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One could accuse the crop of younger thrash metal acts of the past 10 years or so of lacking any originality or ingenuity, but one would be thus relegated to that growing group of people known as wrong. Having gathered to itself a sizable collection of new bands from across the globe, the thrash revival has been a force to contend with since about the mid 2000s, and while it had an ardent adherent in Belgium's Sanity's Rage going back to about that time, it wasn't until 2012 that their neck-snapping potential was realize with their debut LP You Are What You Swallow. With the title comes all the obvious trappings of the more serious side of the thrash metal equation of socio-politically oriented lyrics, from issues of war and peace to broader philosophical sentiments regarding daily life, all told through a rigorously agitated and raging sound that manages to be modern, yet also an obvious nod to the glory days of the past.
While the stylistic influences present on here are fairly eclectic, the overall presentation definitely points towards a post-1990s character, featuring a production that is time appropriate for the band's time of formation in the early 2000s and also their fairly close proximity to the birthplace of Teutonic thrash metal. The powerful punch of the guitars, the thunderous glory of the drums, the crisp yet largely supportive character of the bass, and the present day Schmier meets early day Petrozza shout and snarl vocals all point to something along the lines of the 2001 Destruction classic The Anticrhist, with a slightly more technical edge to it that's not too far off from the recent outings by Testament and Exodus. It's a formula that allows for maximum aggression, but also a bit more of a virtuoso edge that's in keeping with the noodling character of a number of early 90s Bay Area albums, particularly insofar as the guitar soloing is concerned, which has a healthy dose of precision and methodical charm in spite of largely being relegated to short and chaotic bursts.
In contrast to a number of older school sounding bands, Sanity's Rage doesn't shy away from tapping into a number of late 80s through early 90s quirks, making for a varied and complex listening experience, though they still maintain an affinity for tradition when push comes to shove. The better examples of this multifaceted songwriting approach can be found in longer songs such as "The Wheels Keep Grinding" and "Aberration Mandatory" where extended instrumental sections with a mid-tempo drive include some sampled sounds of politically charged speeches and civil unrest, the former employing a subdued clean section that's fairly reminiscent of something that Megadeth dabbled in extensively on Countdown To Extinction. Even the short intro song "The Madness Continues" features a creepy clean guitar passage that could have passed for any number of intros off Testament's The New Order. Nevertheless, the true meat and potatoes of this album's power is found in shorter, more speed infused numbers such as "Kisses With Fangs" and "Taste Of Decay" where the band's Bay Area meets Teutonic duality is at its most intense and inviting.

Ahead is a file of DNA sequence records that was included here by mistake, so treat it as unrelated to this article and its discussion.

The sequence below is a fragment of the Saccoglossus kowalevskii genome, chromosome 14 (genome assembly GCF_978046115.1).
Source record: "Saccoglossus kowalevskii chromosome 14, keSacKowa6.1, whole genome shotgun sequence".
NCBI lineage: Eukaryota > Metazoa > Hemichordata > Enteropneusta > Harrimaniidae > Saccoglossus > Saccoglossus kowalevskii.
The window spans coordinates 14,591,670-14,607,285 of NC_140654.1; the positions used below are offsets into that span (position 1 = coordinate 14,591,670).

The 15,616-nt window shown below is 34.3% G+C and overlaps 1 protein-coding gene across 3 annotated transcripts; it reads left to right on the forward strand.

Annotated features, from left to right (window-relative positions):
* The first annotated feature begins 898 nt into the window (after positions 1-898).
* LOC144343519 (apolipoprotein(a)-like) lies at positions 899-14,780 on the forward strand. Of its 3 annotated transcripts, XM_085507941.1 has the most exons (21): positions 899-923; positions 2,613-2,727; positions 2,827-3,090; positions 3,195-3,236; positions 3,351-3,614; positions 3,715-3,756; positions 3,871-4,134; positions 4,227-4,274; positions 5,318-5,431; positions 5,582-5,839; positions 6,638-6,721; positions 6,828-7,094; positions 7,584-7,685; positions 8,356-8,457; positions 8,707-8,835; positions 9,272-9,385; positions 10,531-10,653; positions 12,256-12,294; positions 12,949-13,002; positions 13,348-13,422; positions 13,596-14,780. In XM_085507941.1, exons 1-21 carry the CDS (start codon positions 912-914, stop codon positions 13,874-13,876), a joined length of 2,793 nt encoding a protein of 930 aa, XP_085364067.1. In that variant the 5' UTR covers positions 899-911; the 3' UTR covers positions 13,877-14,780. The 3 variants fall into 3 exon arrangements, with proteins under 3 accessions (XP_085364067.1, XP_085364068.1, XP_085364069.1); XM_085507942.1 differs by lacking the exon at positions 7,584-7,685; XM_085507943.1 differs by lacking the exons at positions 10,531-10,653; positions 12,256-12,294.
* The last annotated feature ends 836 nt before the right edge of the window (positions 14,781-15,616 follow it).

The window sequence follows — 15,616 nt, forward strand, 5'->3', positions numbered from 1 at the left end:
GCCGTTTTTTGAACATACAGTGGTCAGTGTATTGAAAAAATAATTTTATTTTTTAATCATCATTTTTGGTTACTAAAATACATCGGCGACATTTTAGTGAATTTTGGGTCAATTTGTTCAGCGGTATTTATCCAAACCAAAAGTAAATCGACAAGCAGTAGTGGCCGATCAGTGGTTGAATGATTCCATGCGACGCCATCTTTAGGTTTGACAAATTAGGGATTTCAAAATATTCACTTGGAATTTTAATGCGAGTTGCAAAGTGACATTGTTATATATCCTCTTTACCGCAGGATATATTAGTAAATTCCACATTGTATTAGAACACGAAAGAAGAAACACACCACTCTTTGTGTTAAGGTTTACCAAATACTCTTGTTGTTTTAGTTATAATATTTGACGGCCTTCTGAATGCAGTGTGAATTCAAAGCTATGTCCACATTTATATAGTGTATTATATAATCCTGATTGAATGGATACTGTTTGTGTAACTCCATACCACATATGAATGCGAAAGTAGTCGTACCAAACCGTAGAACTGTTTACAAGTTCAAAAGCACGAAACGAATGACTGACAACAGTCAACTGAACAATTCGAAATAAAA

Contrary to what a number of 90s groove metal bands might demonstrate, having a modern sound does not necessarily involve dumbing down a working formula, and Sanity's Rage stand as something of a representative of the opposite side of modern thrash metal, perhaps even more so than the recent works of Destruction and Sodom. You Are What You Swallow perfectly captures the growing interest in technical and expansive songwriting that became prominent in thrash metal in the early 90s while giving it a nice injection of speed and aggression that was somewhat falling by the wayside come 1991. It is definitely geared towards those who love what's been coming out of the older guard in Germany, but it would also definitely have a healthy appeal to the newer offerings out of Heathen, Exodus, Testament, and the mishmash of young and old that is Zetro's recent brainchild Hatriot. Fire up the metal grinder and prepare to see some massive sparks fly.
Originally submitted to (The Metal Observer) on December 11, 2014.
The debut full-length from Belgium thrashers Sanity’s Rage, “You Are What You Swallow,” comes across like a genuinely and wholly enjoyable take on the Bay Area thrash scene even if the lack of originality does hurt them somewhat.
Yet another strong band in the current craze of retro thrash metal, this is a band which generates a lot of good marks in this particular style. One of the more important methods displayed in that typical Bay Area-sounding crunch that employs slight elements from speed metal when it develops into tight chugs but far more often employs a distinct and incredibly enjoyment riff-pattern that evokes energy and thrashing aggression quite well. It sounds incredibly close to that Bay Area attack in many places, but there’s thankfully a clear-cut difference in the way it introduces some highly melodic lead-work along the solos and main rhythms as the memorable and finely tuned melodies serve several fine purposes here. Not only do that allow for a fine sense of dynamics due to including melody amid the intense thrash energies, but there’s a strong feeling the way they’re weaved throughout this that makes them sound even more harmonious due to the constant manner they’re a part of the bands’ sound. When it goes through the thrashing energies, there’s a rather ingenious blend of technicality present as well that helps to bring out those melodies far more than just the typical thrashing patterns, so the music does whip through some rather impressive moments throughout which is just all the more that it takes for this to generate that same excitement of the old-school guard. Pounding away beneath the rip-roaring thrash, the drums tend to balance out the music quite nicely with a nice set of simple patterns that keep the pace flowing quite well by offering up energetic paces and tempos with the occasional double-bass blast to accent the more furious rhythms and further the energy quite well, even going as far as helping the melody quite well by easing off the throttle and accenting the softer flow quite well. While not the central point at all, the thumping bass-lines here give off the rousing spirit and energy associated with the style for a rather generous helping of thrash that plays well with the different styles and structures at play in this one.